I’m a bit conflicted about Eric Holder’s decision to bring Khalid Sheikh Mohammed and four other 9/11 defendants to New York City to stand trial for their parts in planning the attacks. Today, on Mid Stream Radio — 1 pm eastern, Noon central, 10 am left coast — we’ll have some special guests on to discuss this subject, if you’d care to stop by and contribute your thoughts, but I have a few thoughts to share here in advance.
I’ll confess that my initial reaction was one of relief and support of this idea, as risky as it might be. Though some of my regular readers will find it shocking, I actually found myself agreeing with certain portions of Glenn Greenwald’s column which partially supports the idea, while criticizing other aspects of it.
First, there are a number of issues surrounding this situation which come to us from the past and can no longer be changed, so they really don’t factor into a decision about this move. For example, I opposed the original establishment of the detention facility at Gitmo for this purpose. I fundamentally disagree with the idea of holding people indefinitely with no process in place to handle their situation. I also think that the term “enemy combatant” is something the Bush administration dreamed up and is fairly useless to us. These people are either criminals who are being held prisoner, or they are prisoners of war. We should have made a clear distinction on that from the beginning.
But as I said, that’s now all water under the bridge and we are stuck with the situation we have today. So what to do? I will confess that my personal desires color my decision making process here. Frankly, I think that if we’ve gotten all the useful information out of KSM that we can reasonably expect to get, I just want to get the guy in front of a firing squad and kill him. And if that requires a “show trial” which is actually “unfair” to him, then a big part of me is willing to swallow my moral hesitancy, paint the patina of justice on this and get it over with.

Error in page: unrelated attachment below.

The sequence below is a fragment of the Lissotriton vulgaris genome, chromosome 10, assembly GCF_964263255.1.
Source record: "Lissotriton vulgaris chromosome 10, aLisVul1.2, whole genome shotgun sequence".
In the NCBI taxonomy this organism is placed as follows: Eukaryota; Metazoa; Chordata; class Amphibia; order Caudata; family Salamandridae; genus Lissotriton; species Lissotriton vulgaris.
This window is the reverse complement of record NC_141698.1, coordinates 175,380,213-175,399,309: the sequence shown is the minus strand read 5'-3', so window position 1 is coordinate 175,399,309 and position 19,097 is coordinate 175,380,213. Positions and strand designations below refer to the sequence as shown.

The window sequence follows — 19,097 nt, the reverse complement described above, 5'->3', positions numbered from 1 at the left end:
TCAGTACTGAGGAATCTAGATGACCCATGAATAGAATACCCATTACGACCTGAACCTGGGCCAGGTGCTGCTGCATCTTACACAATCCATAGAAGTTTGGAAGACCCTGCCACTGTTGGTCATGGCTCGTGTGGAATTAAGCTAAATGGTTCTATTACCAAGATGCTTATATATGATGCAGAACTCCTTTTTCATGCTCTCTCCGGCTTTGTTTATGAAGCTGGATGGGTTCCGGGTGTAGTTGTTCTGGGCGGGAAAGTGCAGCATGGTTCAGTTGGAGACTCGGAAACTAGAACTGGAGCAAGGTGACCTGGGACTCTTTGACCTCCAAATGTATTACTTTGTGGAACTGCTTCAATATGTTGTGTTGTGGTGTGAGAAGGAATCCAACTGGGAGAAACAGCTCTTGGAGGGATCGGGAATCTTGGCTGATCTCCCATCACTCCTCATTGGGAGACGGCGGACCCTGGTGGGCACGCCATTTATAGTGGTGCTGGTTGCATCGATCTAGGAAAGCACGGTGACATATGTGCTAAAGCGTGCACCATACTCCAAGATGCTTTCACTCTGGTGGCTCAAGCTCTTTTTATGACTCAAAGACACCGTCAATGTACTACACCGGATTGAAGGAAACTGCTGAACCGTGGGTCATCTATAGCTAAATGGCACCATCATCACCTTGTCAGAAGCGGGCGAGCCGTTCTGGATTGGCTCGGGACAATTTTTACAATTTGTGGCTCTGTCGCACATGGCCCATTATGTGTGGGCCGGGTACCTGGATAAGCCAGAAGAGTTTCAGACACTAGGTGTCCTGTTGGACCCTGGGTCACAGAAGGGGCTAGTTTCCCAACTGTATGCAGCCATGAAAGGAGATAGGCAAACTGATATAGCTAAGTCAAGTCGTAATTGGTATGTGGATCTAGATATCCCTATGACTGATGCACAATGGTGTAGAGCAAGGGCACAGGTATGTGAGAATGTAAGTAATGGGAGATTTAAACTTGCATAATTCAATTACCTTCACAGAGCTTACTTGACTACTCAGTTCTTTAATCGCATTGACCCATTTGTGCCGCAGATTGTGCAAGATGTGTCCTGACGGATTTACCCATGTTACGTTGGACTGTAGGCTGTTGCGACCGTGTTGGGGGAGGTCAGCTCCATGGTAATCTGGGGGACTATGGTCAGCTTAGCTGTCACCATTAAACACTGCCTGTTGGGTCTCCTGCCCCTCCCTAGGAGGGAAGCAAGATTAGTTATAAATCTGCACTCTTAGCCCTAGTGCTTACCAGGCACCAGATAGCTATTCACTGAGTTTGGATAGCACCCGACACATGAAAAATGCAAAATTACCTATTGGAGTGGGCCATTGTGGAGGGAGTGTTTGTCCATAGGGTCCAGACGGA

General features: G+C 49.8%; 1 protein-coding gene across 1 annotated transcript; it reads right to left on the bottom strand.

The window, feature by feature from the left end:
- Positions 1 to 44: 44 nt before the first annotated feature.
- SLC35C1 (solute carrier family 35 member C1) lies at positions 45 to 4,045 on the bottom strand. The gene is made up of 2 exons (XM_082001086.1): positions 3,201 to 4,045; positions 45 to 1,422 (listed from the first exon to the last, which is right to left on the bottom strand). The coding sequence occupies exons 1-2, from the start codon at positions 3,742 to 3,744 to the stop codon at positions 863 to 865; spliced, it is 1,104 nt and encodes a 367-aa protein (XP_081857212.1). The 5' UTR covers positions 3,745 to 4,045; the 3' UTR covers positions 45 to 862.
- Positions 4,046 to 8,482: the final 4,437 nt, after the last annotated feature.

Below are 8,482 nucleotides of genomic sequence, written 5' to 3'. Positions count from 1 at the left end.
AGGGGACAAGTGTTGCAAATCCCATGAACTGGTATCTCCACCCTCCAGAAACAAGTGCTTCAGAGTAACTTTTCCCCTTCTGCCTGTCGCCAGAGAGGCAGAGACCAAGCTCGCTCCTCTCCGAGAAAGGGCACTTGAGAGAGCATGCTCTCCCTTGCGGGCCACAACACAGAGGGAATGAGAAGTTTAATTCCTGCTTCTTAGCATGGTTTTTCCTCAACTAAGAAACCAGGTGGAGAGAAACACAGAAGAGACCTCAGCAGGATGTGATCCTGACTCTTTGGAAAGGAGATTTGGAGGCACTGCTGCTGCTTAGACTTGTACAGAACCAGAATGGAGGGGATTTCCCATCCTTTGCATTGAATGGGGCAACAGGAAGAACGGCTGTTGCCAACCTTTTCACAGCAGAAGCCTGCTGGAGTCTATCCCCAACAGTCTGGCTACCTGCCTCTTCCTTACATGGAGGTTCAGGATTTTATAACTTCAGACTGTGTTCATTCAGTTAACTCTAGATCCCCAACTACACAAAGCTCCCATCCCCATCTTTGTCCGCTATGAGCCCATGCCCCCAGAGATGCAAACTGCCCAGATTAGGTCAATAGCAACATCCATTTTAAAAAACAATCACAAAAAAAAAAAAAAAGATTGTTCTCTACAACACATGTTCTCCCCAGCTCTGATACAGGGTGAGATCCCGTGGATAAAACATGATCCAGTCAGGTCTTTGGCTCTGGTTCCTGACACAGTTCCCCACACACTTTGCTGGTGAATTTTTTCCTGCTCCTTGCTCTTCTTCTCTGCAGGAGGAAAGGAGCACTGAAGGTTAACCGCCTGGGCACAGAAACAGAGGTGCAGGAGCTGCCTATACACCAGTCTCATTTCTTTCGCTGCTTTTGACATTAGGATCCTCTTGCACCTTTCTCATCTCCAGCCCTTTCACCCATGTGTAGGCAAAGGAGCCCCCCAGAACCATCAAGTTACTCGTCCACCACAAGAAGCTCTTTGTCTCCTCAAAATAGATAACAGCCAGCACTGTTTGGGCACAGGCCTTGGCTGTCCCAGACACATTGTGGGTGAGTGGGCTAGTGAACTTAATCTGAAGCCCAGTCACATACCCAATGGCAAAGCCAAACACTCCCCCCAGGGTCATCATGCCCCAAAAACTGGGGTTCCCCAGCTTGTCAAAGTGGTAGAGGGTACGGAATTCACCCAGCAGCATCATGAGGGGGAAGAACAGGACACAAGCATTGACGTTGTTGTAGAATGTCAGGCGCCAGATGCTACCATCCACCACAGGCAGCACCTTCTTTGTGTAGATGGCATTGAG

But what’s the best way to proceed? Greenwald complains about that fact that some other prisoners will be getting military tribunals, apparently fearing that they won’t get their full measure of “justice” in such a venue as they might in a civilian trial in New York. But the tribunals do address other valid concerns brought up by Ed Morrissey, which I share. There may be questions of evidence chain handling, how the information was obtained, (torture?) and due process which could make a civilian trial nearly impossible even KSM is being defended by a first year public defender who barely passed the bar. And will information critical to a conviction be suppressed because it’s classified? Would that result in a not guilty verdict? And if so, what do we do then… let the guy go? And if we don’t, then the entire process is exposed as a sham.
In a way, a mean spirited little part of me just wishes we could ship KSM back to whatever location we picked him up at and shoot him and bury him there. But that really doesn’t solve anything either I suppose. Either way, we’ll have a few folks on our show today to try to hash it all out and you’re invited to come along for the ride and add your own perspective. Follow the link up top to join in the chat during the show or call in at (646) 595-3963 with your own comments. See you on the radio.